Two-thirds of the worker’s weekly wage (subject to limits)
Until the doctor provides a permit to work or the employee’s condition reaches maximum improvement
Permanent Partial Disability Income
Amount based on the impairment table, worker’s wage, and state regulations;
Retraining and education
Until the employee can get back to substantial employment
Permanent Total Disability Income
Two-thirds of the weekly wage or up to the prevailing weekly rate in the state (subject to limits);
Dependents to receive up to two-thirds of the deceased’s weekly wages;
Additional benefits for child dependents;
One-time payment for burial expenses up to $10,000;
The cost of transporting the deceased worker’s remains
For life for surviving spouses or until remarriage;
Until deceased worker’s child reaches 18 years old;
For life, if the deceased worker’s child is mentally incapacitated
Note that benefits cannot be granted if a worker’s injury is due to drug or alcohol use, willful misconduct, or failure to use required safety equipment. Coverage can also be denied if an employee gives a false representation of their health when obtaining employment.
Choice of Medical Provider
Employees have the right to choose the medical practitioner who will treat them, unless in emergency cases. But they have to notify their employer before the treatment begins and secure written permission.
Should employees want a second opinion, they have to pay the costs out of their pockets.
What Happens if an Employer Does Not Have Workers’ Compensation Insurance?
Because workers’ compensation insurance is not legally required in the state, some businesses may forgo getting one. When a work site injury happens, an employee may sue their uninsured employer for negligence.
In this case, the employee has to file a personal injury lawsuit to seek compensation for losses such as medical bills, lost wages, and pain and suffering. In some cases, if a worker’s injury or illness is caused by a third party — such as the manufacturer of defective equipment used at work — they can also be sued.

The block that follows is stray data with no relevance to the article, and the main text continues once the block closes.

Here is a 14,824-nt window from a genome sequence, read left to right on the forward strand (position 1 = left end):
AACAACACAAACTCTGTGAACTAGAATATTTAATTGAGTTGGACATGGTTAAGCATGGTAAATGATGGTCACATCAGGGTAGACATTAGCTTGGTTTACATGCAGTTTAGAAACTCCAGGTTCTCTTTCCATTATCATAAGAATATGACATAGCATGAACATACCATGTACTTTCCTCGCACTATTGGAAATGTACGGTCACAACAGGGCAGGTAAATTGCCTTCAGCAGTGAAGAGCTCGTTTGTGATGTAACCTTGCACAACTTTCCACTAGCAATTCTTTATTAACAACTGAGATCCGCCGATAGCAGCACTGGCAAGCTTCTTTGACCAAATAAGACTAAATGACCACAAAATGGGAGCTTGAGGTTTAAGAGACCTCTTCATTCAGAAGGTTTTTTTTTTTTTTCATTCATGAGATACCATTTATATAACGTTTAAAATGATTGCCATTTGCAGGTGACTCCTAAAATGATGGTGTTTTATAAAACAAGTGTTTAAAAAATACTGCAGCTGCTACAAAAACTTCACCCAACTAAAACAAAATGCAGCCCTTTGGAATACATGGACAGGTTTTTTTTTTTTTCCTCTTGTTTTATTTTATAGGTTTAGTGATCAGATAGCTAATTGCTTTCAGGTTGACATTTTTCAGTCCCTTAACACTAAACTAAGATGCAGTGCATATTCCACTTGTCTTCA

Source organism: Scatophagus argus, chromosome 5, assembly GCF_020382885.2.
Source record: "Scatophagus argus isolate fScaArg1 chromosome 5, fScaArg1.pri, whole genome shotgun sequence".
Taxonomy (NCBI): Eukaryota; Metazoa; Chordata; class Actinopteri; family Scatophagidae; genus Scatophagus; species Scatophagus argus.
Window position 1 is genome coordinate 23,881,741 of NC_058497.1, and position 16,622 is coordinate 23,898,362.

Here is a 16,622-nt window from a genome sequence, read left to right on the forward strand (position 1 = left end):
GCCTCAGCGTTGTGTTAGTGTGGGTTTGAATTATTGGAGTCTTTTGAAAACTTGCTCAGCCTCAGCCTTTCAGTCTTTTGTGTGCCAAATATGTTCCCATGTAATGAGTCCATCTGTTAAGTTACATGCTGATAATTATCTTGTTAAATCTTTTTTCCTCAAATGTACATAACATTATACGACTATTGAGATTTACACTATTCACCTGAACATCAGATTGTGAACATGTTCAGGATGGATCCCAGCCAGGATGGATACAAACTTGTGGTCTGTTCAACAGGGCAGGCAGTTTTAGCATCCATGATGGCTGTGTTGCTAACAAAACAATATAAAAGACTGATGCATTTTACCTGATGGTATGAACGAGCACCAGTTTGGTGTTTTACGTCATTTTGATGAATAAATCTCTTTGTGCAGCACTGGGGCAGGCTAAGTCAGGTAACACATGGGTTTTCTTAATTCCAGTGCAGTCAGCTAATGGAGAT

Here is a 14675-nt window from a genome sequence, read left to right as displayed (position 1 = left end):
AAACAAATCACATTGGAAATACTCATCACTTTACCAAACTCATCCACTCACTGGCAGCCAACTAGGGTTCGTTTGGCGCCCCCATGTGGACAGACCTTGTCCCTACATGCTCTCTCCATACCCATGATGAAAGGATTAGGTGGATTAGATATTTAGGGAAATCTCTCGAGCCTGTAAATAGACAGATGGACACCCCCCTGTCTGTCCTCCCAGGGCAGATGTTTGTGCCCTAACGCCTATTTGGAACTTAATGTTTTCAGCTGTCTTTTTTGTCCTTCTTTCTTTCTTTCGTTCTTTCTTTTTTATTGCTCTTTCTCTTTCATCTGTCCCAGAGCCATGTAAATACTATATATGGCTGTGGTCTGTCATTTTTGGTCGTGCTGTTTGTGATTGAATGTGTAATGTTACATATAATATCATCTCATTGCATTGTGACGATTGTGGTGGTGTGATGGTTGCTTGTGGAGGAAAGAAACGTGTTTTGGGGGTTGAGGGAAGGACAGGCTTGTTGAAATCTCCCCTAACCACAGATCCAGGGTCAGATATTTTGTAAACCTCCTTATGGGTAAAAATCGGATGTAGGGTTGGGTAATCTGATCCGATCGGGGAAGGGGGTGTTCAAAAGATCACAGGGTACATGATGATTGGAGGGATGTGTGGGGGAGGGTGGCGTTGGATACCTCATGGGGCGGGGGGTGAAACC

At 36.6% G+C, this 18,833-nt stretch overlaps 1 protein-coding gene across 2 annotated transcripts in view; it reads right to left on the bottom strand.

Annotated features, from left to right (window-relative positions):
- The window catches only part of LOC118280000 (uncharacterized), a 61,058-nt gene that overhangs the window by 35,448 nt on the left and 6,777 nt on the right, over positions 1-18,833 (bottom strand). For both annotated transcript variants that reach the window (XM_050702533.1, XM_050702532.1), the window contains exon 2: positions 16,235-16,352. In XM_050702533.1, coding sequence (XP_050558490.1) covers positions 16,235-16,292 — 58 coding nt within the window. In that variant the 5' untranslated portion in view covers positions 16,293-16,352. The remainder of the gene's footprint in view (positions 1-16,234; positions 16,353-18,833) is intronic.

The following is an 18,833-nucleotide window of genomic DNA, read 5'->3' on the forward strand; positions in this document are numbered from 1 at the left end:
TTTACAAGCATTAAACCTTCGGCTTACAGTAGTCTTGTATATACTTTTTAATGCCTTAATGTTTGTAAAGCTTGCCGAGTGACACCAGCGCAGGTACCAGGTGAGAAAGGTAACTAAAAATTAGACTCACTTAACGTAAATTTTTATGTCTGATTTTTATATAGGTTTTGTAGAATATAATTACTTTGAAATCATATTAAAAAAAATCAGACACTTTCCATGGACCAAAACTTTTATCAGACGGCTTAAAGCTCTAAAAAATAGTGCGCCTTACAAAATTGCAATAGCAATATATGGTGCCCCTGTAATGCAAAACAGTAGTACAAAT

How to File a Workers’ Compensation Claim in South Dakota
In most cases, filing a workers’ compensation case can be a straightforward procedure. For further guidance, check out the Employee’s Guide to Workers’ Compensation.
The following sections summarize the steps employees should take when filing claims and the important deadlines to take note of.
When Is the Deadline for Workers’ Compensation Claims in South Dakota?
There are specific deadlines for various procedures in the workers’ compensation process. State law requires employees to reasonably send a written notice of their injury to their employer within three days after the occurrence.
If a claim is rejected, the injured employee has the option to file a petition for a hearing within two years. But if their claim is accepted and they need additional compensation, a petition must be filed within three years from the last payment of benefits.
It is also important to know that an employee’s right to benefits may forever be terminated if there is no medical treatment done within seven years. The seven-year timeframe begins on the day they file a report of an injury.
A Step-By-Step Guide on Filing a Workers’ Compensation Claim in South Dakota
1. Seek Medical Treatment
Go to a medical provider as soon as possible. Do not forget to document your injuries and keep relevant records, such as letters, bills, and forms. Always follow the doctor’s orders because failure can lead to claim issues.
2. Inform Your Employer
Tell your supervisor or the business owner about your injuries. Submitting a written notice is highly recommended for recordkeeping purposes. It is also important to keep your employer updated about your condition.
Complete the employee section of Form 101 (First Report of Injury) and submit it to your employer within three days of the accident date.
Note that your employer must promptly report your injuries to the Department of Labor and Regulation within seven business days. Their compliance with the reporting regulation is a must, even prior to receiving a written injury notice from you.
Contact the DLR at 605-773-3681 if your employer refuses to file the claim on your behalf or if you have concerns about the process.
3. Receive Workers’ Comp Benefits After Claim Approval
If your claim is approved after prompt filing, expect to receive your benefits within four to five weeks. You can get it on the same schedule as your regular paycheck or on a weekly basis.
If there are unreasonable delays in excess of 10 days, be aware that your employer must pay a 10% penalty and add it to your benefits.
What Should One Do if a Workers’ Compensation Claim in South Dakota Has Been Denied?
Contesting a denied claim can be a tedious and lengthy process. It is highly recommended that you consult a workers’ compensation lawyer at this stage. Many of them offer free consultations and provide services on a contingency-fee basis, so you do not need to pay any upfront fees.
The following is an overview of the steps needed to appeal a denied claim: